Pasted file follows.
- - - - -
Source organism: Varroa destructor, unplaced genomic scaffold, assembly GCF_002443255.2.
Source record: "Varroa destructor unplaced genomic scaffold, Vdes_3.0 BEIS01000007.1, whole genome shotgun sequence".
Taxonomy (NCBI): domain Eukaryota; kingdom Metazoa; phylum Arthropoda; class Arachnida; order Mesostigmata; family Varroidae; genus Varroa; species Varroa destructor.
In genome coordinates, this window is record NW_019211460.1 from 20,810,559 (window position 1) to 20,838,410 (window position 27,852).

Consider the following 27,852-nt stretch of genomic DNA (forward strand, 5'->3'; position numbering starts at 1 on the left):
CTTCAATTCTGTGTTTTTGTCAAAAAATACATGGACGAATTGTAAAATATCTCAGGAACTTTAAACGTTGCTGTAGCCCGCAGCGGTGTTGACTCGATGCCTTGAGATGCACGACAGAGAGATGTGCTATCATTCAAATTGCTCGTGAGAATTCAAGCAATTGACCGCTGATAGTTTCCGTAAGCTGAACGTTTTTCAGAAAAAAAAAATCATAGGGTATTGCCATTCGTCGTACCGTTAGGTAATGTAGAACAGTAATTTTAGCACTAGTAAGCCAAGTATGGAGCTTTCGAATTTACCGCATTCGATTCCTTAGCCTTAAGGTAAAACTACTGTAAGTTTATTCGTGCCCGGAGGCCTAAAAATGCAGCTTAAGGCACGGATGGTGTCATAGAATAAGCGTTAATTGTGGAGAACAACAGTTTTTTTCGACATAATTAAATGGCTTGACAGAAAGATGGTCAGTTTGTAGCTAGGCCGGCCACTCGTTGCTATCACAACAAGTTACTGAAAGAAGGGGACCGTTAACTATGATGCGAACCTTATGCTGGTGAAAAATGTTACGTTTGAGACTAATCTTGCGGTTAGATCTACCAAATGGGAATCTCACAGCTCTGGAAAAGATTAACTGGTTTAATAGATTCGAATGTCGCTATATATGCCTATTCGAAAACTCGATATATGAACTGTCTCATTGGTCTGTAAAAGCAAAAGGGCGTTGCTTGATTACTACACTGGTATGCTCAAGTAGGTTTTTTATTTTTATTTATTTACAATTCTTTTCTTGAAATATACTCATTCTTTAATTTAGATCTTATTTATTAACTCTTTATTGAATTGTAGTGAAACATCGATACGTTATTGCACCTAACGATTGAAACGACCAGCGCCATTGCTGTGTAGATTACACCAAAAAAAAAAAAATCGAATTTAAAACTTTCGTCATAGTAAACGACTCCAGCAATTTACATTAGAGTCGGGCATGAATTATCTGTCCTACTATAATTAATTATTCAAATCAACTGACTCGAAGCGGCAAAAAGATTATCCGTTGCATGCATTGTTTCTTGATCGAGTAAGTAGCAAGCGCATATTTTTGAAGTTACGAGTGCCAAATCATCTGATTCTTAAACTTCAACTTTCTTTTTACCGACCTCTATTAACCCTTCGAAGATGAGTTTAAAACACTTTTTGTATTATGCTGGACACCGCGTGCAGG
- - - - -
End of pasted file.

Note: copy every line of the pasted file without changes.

Source organism: Varroa destructor, unplaced genomic scaffold, assembly GCF_002443255.2.
Source record: "Varroa destructor unplaced genomic scaffold, Vdes_3.0 BEIS01000007.1, whole genome shotgun sequence".
Taxonomy (NCBI): domain Eukaryota; kingdom Metazoa; phylum Arthropoda; class Arachnida; order Mesostigmata; family Varroidae; genus Varroa; species Varroa destructor.
In genome coordinates, this window is record NW_019211460.1 from 20,810,559 (window position 1) to 20,838,410 (window position 27,852).

Consider the following 27,852-nt stretch of genomic DNA (forward strand, 5'->3'; position numbering starts at 1 on the left):
CTTCAATTCTGTGTTTTTGTCAAAAAATACATGGACGAATTGTAAAATATCTCAGGAACTTTAAACGTTGCTGTAGCCCGCAGCGGTGTTGACTCGATGCCTTGAGATGCACGACAGAGAGATGTGCTATCATTCAAATTGCTCGTGAGAATTCAAGCAATTGACCGCTGATAGTTTCCGTAAGCTGAACGTTTTTCAGAAAAAAAAAATCATAGGGTATTGCCATTCGTCGTACCGTTAGGTAATGTAGAACAGTAATTTTAGCACTAGTAAGCCAAGTATGGAGCTTTCGAATTTACCGCATTCGATTCCTTAGCCTTAAGGTAAAACTACTGTAAGTTTATTCGTGCCCGGAGGCCTAAAAATGCAGCTTAAGGCACGGATGGTGTCATAGAATAAGCGTTAATTGTGGAGAACAACAGTTTTTTTCGACATAATTAAATGGCTTGACAGAAAGATGGTCAGTTTGTAGCTAGGCCGGCCACTCGTTGCTATCACAACAAGTTACTGAAAGAAGGGGACCGTTAACTATGATGCGAACCTTATGCTGGTGAAAAATGTTACGTTTGAGACTAATCTTGCGGTTAGATCTACCAAATGGGAATCTCACAGCTCTGGAAAAGATTAACTGGTTTAATAGATTCGAATGTCGCTATATATGCCTATTCGAAAACTCGATATATGAACTGTCTCATTGGTCTGTAAAAGCAAAAGGGCGTTGCTTGATTACTACACTGGTATGCTCAAGTAGGTTTTTTATTTTTATTTATTTACAATTCTTTTCTTGAAATATACTCATTCTTTAATTTAGATCTTATTTATTAACTCTTTATTGAATTGTAGTGAAACATCGATACGTTATTGCACCTAACGATTGAAACGACCAGCGCCATTGCTGTGTAGATTACACCAAAAAAAAAAAAATCGAATTTAAAACTTTCGTCATAGTAAACGACTCCAGCAATTTACATTAGAGTCGGGCATGAATTATCTGTCCTACTATAATTAATTATTCAAATCAACTGACTCGAAGCGGCAAAAAGATTATCCGTTGCATGCATTGTTTCTTGATCGAGTAAGTAGCAAGCGCATATTTTTGAAGTTACGAGTGCCAAATCATCTGATTCTTAAACTTCAACTTTCTTTTTACCGACCTCTATTAACCCTTCGAAGATGAGTTTAAAACACTTTTTGTATTATGCTGGACACCGCGTGCAGG